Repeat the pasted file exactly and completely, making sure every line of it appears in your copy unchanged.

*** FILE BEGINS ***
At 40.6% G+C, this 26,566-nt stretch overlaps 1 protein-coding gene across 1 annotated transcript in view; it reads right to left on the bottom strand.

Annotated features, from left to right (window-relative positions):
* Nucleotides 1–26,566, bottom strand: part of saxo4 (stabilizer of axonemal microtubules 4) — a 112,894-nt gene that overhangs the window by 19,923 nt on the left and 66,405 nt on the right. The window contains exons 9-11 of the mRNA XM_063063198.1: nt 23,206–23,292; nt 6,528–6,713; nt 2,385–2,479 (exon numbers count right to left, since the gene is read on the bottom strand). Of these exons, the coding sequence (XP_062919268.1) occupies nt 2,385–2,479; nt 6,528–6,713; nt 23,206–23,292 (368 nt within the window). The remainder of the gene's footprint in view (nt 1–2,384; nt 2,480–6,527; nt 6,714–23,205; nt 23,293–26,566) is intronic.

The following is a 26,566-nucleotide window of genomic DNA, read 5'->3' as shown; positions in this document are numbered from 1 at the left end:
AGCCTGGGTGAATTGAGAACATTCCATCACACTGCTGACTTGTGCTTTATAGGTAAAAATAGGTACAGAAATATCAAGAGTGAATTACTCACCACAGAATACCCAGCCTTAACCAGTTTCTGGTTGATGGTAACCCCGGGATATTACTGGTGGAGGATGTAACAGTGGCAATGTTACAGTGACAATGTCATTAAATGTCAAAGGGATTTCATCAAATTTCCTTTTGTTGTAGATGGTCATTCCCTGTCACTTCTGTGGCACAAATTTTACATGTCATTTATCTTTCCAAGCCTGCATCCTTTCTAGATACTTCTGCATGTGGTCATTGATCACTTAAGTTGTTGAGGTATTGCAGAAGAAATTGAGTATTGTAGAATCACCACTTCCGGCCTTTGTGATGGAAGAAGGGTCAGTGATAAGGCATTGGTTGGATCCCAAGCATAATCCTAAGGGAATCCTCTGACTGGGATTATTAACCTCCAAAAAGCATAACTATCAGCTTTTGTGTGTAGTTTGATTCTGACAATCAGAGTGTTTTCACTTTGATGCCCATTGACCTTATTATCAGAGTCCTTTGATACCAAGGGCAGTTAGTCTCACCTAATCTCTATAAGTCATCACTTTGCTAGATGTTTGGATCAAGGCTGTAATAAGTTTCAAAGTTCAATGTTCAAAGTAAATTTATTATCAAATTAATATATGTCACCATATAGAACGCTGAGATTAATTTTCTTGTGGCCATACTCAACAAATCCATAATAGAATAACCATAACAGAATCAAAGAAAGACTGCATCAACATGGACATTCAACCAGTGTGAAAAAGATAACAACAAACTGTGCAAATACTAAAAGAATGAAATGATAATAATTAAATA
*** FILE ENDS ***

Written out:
At 40.6% G+C, this 26,566-nt stretch overlaps 1 protein-coding gene across 1 annotated transcript in view; it reads right to left on the bottom strand.

Annotated features, from left to right (window-relative positions):
* Nucleotides 1–26,566, bottom strand: part of saxo4 (stabilizer of axonemal microtubules 4) — a 112,894-nt gene that overhangs the window by 19,923 nt on the left and 66,405 nt on the right. The window contains exons 9-11 of the mRNA XM_063063198.1: nt 23,206–23,292; nt 6,528–6,713; nt 2,385–2,479 (exon numbers count right to left, since the gene is read on the bottom strand). Of these exons, the coding sequence (XP_062919268.1) occupies nt 2,385–2,479; nt 6,528–6,713; nt 23,206–23,292 (368 nt within the window). The remainder of the gene's footprint in view (nt 1–2,384; nt 2,480–6,527; nt 6,714–23,205; nt 23,293–26,566) is intronic.

The following is a 26,566-nucleotide window of genomic DNA, read 5'->3' as shown; positions in this document are numbered from 1 at the left end:
AGCCTGGGTGAATTGAGAACATTCCATCACACTGCTGACTTGTGCTTTATAGGTAAAAATAGGTACAGAAATATCAAGAGTGAATTACTCACCACAGAATACCCAGCCTTAACCAGTTTCTGGTTGATGGTAACCCCGGGATATTACTGGTGGAGGATGTAACAGTGGCAATGTTACAGTGACAATGTCATTAAATGTCAAAGGGATTTCATCAAATTTCCTTTTGTTGTAGATGGTCATTCCCTGTCACTTCTGTGGCACAAATTTTACATGTCATTTATCTTTCCAAGCCTGCATCCTTTCTAGATACTTCTGCATGTGGTCATTGATCACTTAAGTTGTTGAGGTATTGCAGAAGAAATTGAGTATTGTAGAATCACCACTTCCGGCCTTTGTGATGGAAGAAGGGTCAGTGATAAGGCATTGGTTGGATCCCAAGCATAATCCTAAGGGAATCCTCTGACTGGGATTATTAACCTCCAAAAAGCATAACTATCAGCTTTTGTGTGTAGTTTGATTCTGACAATCAGAGTGTTTTCACTTTGATGCCCATTGACCTTATTATCAGAGTCCTTTGATACCAAGGGCAGTTAGTCTCACCTAATCTCTATAAGTCATCACTTTGCTAGATGTTTGGATCAAGGCTGTAATAAGTTTCAAAGTTCAATGTTCAAAGTAAATTTATTATCAAATTAATATATGTCACCATATAGAACGCTGAGATTAATTTTCTTGTGGCCATACTCAACAAATCCATAATAGAATAACCATAACAGAATCAAAGAAAGACTGCATCAACATGGACATTCAACCAGTGTGAAAAAGATAACAACAAACTGTGCAAATACTAAAAGAATGAAATGATAATAATTAAATA